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Dining in the Veneto

Bakery window in Venice

The Veneto region isn't a gastronomic mecca like Tuscany or Emilia-Romagna, although you can eat pleasantly enough if you're willing to sample the local specialties.

You don't need to go upscale, either. Just because your parents' generation dined in Harry's Bar or bought their gelato in the Caffè Florian doesn't mean you're obliged to do the same.

Meals

Breakfast traditionally includes rich Italian coffee with hot milk, a hard roll or two, and a sweet cornetto (croissant) filled with a dab of peach or apricot jelly. (Most Venice hotels now serve American or Northern European-style buffet breakfasts.)

Lunch is taken seriously in Italy, so don't grab a table in a sit-down restaurant unless you're willing to order a full meal. Instead, visit one of the many snack bars where you'll find sandwiches displayed in the window. Point at a sandwich, ask for an ombra (glass of wine), and grab a few inches of space at the crowded bar--unless your feet are sore from sightseeing, in which case you might want to pay a higher price for table service.

Another possibility is to buy rolls, sandwich meats, cheese, drinks, and pastries at neighborhood shops and have a picnic in your hotel room. (Just don't try picnicking in the Piazza San Marco, where it's illegal to loiter while eating unless you're at a café restaurant table.) Fruit is hard to resist, even in winter, at the street markets near the Rialto Bridge or in the local squares.

BELOW: A Venetian fruit and vegetable stall.

Fruit and vegetable stall in Venice

Dinner is likely to be your most expensive meal of the day. You can economize with pizza,and the flat-rate menu turistico can be a good deal if you have a modest appetite. Still, it's wise to splurge at least a few times during your visit, if only to try regional specialties such as:

Risi e bisi. A soft risotto (creamy rice dish) with peas and bacon.

Spaghetti alle vognole. Pasta with clams and hot sauce.

Fritto di mare. A deep-fried, forensically challenging assortment of fish, shrimp, clams, and tentacled creatures.

Baccalà. An exquisite creamed dish made from dried salt cod. (Recipes vary; "baccal�" refers to the basic ingredient, which looks like a piece of cardboard before being soaked, desalted, and cooked.)

Pasta e fagiole. A thick soup made with beans and pasta. To enjoy it as the locals do, add a splash of olive oil.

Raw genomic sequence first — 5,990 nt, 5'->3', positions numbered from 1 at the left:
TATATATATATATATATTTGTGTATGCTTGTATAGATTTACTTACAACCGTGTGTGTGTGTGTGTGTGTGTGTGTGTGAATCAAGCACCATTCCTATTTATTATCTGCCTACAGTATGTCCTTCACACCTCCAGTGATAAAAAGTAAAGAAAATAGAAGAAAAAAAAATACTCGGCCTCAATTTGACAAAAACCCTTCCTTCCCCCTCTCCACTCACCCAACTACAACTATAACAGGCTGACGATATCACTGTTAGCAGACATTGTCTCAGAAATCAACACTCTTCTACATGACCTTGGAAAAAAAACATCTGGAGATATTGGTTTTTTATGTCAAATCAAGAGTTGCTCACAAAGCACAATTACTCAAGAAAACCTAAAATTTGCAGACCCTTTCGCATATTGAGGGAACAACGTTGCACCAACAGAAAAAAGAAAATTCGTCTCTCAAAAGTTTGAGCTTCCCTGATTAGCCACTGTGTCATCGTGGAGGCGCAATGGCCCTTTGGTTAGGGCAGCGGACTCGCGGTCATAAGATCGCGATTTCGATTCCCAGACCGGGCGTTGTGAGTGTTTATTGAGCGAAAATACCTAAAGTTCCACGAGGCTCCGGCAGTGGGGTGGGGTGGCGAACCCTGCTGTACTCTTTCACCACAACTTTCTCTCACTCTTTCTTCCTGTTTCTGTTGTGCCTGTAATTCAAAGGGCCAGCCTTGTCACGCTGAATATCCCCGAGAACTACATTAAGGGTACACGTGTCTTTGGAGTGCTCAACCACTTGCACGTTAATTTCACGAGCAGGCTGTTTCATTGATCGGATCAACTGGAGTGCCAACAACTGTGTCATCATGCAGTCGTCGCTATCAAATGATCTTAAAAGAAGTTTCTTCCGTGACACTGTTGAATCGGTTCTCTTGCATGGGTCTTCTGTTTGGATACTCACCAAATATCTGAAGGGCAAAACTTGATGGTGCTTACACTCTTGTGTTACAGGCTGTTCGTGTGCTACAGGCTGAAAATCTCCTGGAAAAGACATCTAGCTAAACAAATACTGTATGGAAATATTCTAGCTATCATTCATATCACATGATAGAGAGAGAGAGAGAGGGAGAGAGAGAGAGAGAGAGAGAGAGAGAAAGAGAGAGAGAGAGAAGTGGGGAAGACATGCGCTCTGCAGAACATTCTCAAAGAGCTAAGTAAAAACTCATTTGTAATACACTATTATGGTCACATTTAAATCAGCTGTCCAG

Radicchio alla griglia. Grilled red endive from nearby Treviso, on the mainland.

Risotto alle seppie. It looks like licorice, but the rice's black coloring is ink from a cuttlefish.

If you feel an irresisitible craving for American-style fast food, you'll find a McDonald's in town. (There's even a Hard Rock Café for tourists who wish they were in Vegas instead of Venice.)

Cover charges and tips

In a restaurant, your bill may include a small pane e coperto (bread and cover) charge. This charge is waived if you order the tourist menu.

You may also find a service charge of 10 percent or more on your bill, in which case a very modest tip is appropriate. (For more advice on gratutities, see the tipping guidelines on our Venice Travel FAQ: Money and Tipping page.)

Caution: A few restaurants and many bars refuse credit cards, so don't go out for the evening without a stash of euros in your money belt.

A dining guidebook

Chow! Venice
Shannon Essa and Ruth Edenbaum have written a lively, informative guide to Venetian restaurants, bars, and cuisine.

Archived restaurant reviews

All' Antica Mola
This pleasant restaurant in Cannaregio has good food and prices, with outdoor tables in nice weather.

Gam Gam
The menu is Israel and Italian, the staff is Hasidic, and the food is first-rate at this kosher restaurant in the Old Ghetto.

Taverna San Trovaso
The San Trovaso is one of Venice's best restaurant values. The taverna attracts a mixed clientele of Venetian families, students, and tourists.

Zucca
The name means "pumpkin," and the chefs do great things with vegetables (along with meat and fish).

 

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